Unemployment Rate Falls To 5.3 Percent, But For The Wrong Reason
The U.S. economy keeps adding jobs at a steady pace, but the Labor Department report for June also shows more people are leaving the labor force and wages are not rising.
The economy added 223,000 jobs last month as unemployment fell to its lowest rate since 2008, the Labor Department said Thursday. The jobless rate dipped to 5.3 percent from 5.5 percent in May.
However, the number of net new jobs added in May was revised down to 254,000 from 280,000 previously reported. April's job gains were also revised downward.
Retailers added about 33,000 jobs in June and manufacturing grew by 4,000, but construction jobs were unchanged, the report said.
Those looking for an increase in wages in this report were disappointed, as average weekly earnings remained flat along with average weekly hours.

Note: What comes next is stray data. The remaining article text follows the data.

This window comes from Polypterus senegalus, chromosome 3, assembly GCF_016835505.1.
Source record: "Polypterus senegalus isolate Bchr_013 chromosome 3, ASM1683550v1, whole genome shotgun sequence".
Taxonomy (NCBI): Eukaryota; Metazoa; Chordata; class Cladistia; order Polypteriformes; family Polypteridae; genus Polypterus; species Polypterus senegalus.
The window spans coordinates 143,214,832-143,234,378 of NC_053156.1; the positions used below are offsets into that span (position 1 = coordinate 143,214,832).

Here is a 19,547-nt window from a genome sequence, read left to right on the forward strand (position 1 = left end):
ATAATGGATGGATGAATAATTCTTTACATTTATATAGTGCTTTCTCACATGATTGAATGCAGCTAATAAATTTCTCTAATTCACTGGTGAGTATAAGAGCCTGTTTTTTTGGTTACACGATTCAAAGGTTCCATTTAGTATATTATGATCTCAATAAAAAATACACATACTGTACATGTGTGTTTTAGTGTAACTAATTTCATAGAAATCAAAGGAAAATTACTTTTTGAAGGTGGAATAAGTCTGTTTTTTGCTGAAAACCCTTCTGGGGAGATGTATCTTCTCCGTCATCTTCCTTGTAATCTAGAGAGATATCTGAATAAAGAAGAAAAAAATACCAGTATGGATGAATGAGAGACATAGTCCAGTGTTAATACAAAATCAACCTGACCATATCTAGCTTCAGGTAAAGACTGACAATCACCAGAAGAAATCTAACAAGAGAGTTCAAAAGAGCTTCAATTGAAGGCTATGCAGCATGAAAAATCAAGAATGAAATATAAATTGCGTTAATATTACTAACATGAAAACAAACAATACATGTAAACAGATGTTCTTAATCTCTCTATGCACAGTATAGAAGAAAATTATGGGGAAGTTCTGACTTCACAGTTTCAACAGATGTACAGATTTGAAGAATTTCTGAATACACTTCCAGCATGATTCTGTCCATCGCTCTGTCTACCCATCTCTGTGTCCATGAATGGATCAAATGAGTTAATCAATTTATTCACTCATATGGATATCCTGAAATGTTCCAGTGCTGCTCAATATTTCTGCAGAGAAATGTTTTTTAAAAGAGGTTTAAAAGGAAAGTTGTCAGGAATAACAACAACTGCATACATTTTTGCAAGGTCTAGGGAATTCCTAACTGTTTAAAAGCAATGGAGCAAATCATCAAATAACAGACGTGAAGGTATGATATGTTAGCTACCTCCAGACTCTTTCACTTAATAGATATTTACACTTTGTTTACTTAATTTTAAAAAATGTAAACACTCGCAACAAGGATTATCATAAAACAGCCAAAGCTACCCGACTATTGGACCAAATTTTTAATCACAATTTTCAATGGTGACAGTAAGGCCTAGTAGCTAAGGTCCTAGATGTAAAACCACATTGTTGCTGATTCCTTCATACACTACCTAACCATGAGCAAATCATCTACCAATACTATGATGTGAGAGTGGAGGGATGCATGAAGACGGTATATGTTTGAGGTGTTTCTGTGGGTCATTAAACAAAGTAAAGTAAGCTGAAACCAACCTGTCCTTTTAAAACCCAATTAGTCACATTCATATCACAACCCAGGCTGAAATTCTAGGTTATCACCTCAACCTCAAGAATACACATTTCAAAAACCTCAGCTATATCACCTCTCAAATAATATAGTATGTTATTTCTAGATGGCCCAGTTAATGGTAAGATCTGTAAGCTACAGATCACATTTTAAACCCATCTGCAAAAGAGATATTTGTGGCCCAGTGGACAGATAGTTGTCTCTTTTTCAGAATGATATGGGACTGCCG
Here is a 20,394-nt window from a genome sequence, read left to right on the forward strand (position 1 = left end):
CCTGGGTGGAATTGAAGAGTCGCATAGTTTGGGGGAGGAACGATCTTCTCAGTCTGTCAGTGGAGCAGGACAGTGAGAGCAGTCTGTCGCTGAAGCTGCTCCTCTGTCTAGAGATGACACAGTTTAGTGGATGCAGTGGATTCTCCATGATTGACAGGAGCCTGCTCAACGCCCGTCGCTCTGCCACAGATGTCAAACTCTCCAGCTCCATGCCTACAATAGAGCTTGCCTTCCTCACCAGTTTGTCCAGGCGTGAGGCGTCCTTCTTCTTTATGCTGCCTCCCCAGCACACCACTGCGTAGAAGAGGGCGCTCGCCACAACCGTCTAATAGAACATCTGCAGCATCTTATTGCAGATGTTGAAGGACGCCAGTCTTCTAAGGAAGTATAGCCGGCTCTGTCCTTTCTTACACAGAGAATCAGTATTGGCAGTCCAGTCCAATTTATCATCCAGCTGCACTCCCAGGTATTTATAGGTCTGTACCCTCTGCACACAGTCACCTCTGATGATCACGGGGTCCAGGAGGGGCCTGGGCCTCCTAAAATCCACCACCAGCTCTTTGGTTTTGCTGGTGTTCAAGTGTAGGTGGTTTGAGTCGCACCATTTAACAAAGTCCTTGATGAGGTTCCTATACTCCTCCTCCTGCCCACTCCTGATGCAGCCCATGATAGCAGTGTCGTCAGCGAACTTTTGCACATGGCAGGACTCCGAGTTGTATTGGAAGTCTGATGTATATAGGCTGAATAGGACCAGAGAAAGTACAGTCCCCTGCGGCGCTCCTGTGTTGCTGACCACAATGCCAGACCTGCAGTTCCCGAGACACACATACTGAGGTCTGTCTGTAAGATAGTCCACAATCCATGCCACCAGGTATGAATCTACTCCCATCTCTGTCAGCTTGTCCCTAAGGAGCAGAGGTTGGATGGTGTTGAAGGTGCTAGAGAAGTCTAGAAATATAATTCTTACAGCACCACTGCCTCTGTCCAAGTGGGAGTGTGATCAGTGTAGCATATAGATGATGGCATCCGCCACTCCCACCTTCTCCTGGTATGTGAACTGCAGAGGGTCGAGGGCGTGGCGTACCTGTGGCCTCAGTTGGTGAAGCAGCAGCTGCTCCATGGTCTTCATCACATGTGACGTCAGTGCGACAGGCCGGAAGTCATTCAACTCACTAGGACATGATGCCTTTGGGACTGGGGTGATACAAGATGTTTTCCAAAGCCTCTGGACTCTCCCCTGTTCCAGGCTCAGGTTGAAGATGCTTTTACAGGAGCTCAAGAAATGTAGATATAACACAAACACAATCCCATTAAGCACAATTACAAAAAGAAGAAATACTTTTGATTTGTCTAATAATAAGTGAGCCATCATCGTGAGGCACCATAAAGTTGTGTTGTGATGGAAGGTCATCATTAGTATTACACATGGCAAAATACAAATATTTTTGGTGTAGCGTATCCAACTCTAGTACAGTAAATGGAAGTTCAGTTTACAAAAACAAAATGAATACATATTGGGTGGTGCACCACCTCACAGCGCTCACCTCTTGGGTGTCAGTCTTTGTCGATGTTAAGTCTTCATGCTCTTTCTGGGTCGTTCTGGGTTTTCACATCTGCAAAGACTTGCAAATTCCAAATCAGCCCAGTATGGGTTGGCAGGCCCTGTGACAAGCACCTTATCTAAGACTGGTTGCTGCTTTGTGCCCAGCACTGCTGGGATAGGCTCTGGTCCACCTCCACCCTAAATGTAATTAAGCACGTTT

Stuart Hoffman, chief economist of PNC Financial Services, said ahead of the report that employers are starting to feel a squeeze.
"More and more employers are saying they're having trouble finding good qualified employees, or once they find them, holding onto them before they jump to some other job," Hoffman said.
Indeed, as Bloomberg reports, the unemployment rate fell to a seven-year low as more people quit the labor force:
"The participation rate, which indicates the share of the working-age people in the labor force, decreased to 62.6 percent, the lowest since October 1977, from 62.9 percent."
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